A weak surface circulation formed just north of the western Bahamas late on June 26th and as thunderstorm activity increased the system moved north toward the Outer Banks. Upper air and reconnaissance data from the 28th and 29th indicated the system had taken on tropical characteristics and was named Amy. The maximum sustained winds remained on the east side of the system as it meandered northeast off the Outer Banks. Maximum sustained winds were 60 knots before the system rapidly accelerated northeast toward Newfoundland on the July 3rd. The high winds and heavy rains associated with Amy remained offshore of North Carolina. However, the slow movement off the North Carolina coast caused prolonged northeast winds which produced large swells and tides of 2 to 4 feet above normal. This caused some beach erosion and temporary flooding of highways, but damage was minor.

The first signs that a weak depression had formed came early on September 13th from ship reports and aircraft reconnaissance data. The recon data located the center of circulation about 500 miles east of the Virgin Islands. Slow intensification occurred over the next 48 hours and reconnaissance aircraft indicated the winds had reached tropical storm strength by the early morning hours on Sept. 16th. Eloise continued to strengthen and reached minimal hurricane force before making landfall over the northeast coast of the Dominican Republic late on the 16th. Eloise then tracked over Hispaniola and southeast Cuba before reemerging over water north of Jamaica on the 19th. The mountainous terrain of Hispaniola and Cuba disrupted the low level circulation and Eloise weakend to a minimal tropical storm. As Eloise approached the Yucatan Peninsula, it intensified and then turned to the north on the 21st after crossing the Yucatan Peninsula just north of Cozumel, Mexico. Eloise continued strengthening north of the Yucatan regaining hurricane force on the morning of the 22nd in the central Gulf of Mexico about 300 miles south of New Orleans. Eloise continued strengthening until landfall about midway between Fort Walton Beach and Panama City, Florida shortly after 8AM on the 23rd. The hurricane weakened rapidly after landfall was was downgraded to a tropical storm while over east central Alabama and a depression by early evening while over eastern Tennessee. As the remains of Eloise move into Tennessee, it was responsible for spawning some tornadoes over western North Carolina. Rainfall amounts ranged from four to eight inches across the western Carolinas.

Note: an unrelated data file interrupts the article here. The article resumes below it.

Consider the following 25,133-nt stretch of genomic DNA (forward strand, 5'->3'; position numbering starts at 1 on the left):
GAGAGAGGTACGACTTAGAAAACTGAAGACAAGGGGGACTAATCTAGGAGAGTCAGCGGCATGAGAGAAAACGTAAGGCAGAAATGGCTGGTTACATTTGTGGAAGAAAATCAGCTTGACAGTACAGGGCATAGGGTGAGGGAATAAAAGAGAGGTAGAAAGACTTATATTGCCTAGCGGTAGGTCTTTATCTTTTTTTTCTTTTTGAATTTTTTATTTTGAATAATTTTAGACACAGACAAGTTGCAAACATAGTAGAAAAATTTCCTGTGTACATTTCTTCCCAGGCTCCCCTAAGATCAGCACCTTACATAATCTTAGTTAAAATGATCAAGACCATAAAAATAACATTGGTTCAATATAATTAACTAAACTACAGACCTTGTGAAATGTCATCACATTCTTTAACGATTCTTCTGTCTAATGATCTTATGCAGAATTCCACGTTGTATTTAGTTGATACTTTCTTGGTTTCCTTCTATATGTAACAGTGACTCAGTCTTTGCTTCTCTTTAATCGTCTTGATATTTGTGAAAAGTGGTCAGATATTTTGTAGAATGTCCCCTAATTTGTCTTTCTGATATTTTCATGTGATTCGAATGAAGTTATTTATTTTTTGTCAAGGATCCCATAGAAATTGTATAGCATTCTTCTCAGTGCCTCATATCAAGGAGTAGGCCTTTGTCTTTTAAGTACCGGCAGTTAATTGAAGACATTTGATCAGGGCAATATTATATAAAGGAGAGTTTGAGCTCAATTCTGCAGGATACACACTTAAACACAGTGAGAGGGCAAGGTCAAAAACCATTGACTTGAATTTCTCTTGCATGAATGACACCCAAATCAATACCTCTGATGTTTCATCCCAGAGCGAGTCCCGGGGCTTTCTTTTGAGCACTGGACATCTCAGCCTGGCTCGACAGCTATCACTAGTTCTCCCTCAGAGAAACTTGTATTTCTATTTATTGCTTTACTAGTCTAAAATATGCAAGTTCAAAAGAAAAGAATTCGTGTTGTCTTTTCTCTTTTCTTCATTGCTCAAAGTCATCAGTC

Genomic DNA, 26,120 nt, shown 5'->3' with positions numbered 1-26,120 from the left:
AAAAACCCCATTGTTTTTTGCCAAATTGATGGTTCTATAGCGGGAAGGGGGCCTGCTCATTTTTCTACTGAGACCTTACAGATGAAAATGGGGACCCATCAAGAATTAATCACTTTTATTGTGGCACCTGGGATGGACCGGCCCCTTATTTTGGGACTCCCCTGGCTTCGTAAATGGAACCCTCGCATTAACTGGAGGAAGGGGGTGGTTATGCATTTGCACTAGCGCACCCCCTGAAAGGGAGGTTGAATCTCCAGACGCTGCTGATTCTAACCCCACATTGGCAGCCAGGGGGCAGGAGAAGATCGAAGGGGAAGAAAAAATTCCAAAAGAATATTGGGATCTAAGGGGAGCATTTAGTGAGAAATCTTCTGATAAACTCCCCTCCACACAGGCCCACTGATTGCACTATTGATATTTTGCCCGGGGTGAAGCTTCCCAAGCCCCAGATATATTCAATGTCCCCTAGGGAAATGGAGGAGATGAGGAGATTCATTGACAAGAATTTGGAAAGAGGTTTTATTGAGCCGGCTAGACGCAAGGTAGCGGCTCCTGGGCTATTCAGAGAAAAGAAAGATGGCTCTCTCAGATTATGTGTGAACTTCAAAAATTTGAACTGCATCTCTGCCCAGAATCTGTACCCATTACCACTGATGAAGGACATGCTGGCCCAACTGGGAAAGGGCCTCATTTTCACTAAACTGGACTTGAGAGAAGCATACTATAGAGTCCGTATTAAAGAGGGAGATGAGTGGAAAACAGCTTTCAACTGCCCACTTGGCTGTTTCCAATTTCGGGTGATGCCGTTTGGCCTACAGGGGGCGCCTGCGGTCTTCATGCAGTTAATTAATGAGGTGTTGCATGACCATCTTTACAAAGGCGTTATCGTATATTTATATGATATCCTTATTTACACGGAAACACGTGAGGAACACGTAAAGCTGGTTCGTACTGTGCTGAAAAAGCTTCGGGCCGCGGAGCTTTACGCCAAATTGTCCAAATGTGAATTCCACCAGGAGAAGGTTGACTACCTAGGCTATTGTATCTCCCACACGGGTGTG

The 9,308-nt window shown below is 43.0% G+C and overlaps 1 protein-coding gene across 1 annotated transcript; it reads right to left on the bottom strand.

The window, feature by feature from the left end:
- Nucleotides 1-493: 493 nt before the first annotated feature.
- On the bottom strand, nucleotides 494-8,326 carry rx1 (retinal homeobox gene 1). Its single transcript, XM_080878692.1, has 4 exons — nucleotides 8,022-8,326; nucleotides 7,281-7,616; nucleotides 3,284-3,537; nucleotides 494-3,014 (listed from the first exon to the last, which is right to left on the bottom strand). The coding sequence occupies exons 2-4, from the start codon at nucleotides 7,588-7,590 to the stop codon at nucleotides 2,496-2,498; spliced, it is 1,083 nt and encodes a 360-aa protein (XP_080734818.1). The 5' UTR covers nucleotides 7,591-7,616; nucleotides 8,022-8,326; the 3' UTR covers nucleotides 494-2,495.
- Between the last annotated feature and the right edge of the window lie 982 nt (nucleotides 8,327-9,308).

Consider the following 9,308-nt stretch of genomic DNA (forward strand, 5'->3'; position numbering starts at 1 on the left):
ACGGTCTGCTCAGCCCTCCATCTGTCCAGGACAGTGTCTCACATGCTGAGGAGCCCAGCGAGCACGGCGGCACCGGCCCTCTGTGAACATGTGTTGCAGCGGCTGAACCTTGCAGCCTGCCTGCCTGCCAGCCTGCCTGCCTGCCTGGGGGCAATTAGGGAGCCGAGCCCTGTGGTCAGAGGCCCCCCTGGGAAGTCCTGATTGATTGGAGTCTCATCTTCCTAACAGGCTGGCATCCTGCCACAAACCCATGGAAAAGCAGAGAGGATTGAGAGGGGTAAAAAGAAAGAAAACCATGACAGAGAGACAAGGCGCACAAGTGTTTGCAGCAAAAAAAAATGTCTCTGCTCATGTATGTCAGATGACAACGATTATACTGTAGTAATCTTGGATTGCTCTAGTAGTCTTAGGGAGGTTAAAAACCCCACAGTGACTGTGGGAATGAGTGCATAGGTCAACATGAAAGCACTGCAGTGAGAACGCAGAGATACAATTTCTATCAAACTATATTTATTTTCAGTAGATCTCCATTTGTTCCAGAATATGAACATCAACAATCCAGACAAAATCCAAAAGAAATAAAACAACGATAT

Hallie developed from a subtropical low pressure system and was classified as a depression on October 24th when it was located about 100 miles east of Daytona Beach, Florida. The depression moved slowly north, parallel to and within 100 miles of the Florida and Georgia coasts. On the 26th, the system reached tropical storm strength about 100 miles east of Charleston. The storm turned northeast that evening, reaching maximum intensity of 50 mph and minimum pressure of 1002 mb while skirting the North Carolina Outer Banks. Hallie merged with a frontal zone several hundred miles east of Norfolk, Virginia late on the 27th and became extratropical.






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